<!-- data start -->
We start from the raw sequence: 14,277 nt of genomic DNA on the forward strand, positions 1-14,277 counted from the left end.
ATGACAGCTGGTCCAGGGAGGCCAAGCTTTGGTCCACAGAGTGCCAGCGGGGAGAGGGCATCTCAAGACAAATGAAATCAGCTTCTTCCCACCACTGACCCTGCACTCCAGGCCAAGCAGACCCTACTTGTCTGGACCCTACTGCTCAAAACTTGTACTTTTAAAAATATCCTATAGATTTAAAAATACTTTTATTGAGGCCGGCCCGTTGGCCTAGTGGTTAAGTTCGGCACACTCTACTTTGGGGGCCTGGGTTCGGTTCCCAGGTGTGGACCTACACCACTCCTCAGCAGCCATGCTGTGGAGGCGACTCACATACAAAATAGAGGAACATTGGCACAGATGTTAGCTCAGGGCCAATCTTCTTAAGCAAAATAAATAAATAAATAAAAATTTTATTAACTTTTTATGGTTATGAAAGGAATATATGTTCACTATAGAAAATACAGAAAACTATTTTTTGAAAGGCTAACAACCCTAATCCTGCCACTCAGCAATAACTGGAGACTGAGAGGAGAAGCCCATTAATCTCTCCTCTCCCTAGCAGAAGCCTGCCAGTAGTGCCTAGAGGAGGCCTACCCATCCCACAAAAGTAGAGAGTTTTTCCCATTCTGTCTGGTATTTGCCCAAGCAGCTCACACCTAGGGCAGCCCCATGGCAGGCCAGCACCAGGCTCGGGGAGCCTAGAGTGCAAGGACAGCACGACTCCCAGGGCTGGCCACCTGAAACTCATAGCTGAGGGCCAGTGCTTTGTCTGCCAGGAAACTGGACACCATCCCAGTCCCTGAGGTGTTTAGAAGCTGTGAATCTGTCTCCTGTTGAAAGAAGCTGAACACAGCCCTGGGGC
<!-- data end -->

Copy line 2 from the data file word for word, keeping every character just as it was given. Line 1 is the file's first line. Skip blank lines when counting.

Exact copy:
ATGACAGCTGGTCCAGGGAGGCCAAGCTTTGGTCCACAGAGTGCCAGCGGGGAGAGGGCATCTCAAGACAAATGAAATCAGCTTCTTCCCACCACTGACCCTGCACTCCAGGCCAAGCAGACCCTACTTGTCTGGACCCTACTGCTCAAAACTTGTACTTTTAAAAATATCCTATAGATTTAAAAATACTTTTATTGAGGCCGGCCCGTTGGCCTAGTGGTTAAGTTCGGCACACTCTACTTTGGGGGCCTGGGTTCGGTTCCCAGGTGTGGACCTACACCACTCCTCAGCAGCCATGCTGTGGAGGCGACTCACATACAAAATAGAGGAACATTGGCACAGATGTTAGCTCAGGGCCAATCTTCTTAAGCAAAATAAATAAATAAATAAAAATTTTATTAACTTTTTATGGTTATGAAAGGAATATATGTTCACTATAGAAAATACAGAAAACTATTTTTTGAAAGGCTAACAACCCTAATCCTGCCACTCAGCAATAACTGGAGACTGAGAGGAGAAGCCCATTAATCTCTCCTCTCCCTAGCAGAAGCCTGCCAGTAGTGCCTAGAGGAGGCCTACCCATCCCACAAAAGTAGAGAGTTTTTCCCATTCTGTCTGGTATTTGCCCAAGCAGCTCACACCTAGGGCAGCCCCATGGCAGGCCAGCACCAGGCTCGGGGAGCCTAGAGTGCAAGGACAGCACGACTCCCAGGGCTGGCCACCTGAAACTCATAGCTGAGGGCCAGTGCTTTGTCTGCCAGGAAACTGGACACCATCCCAGTCCCTGAGGTGTTTAGAAGCTGTGAATCTGTCTCCTGTTGAAAGAAGCTGAACACAGCCCTGGGGC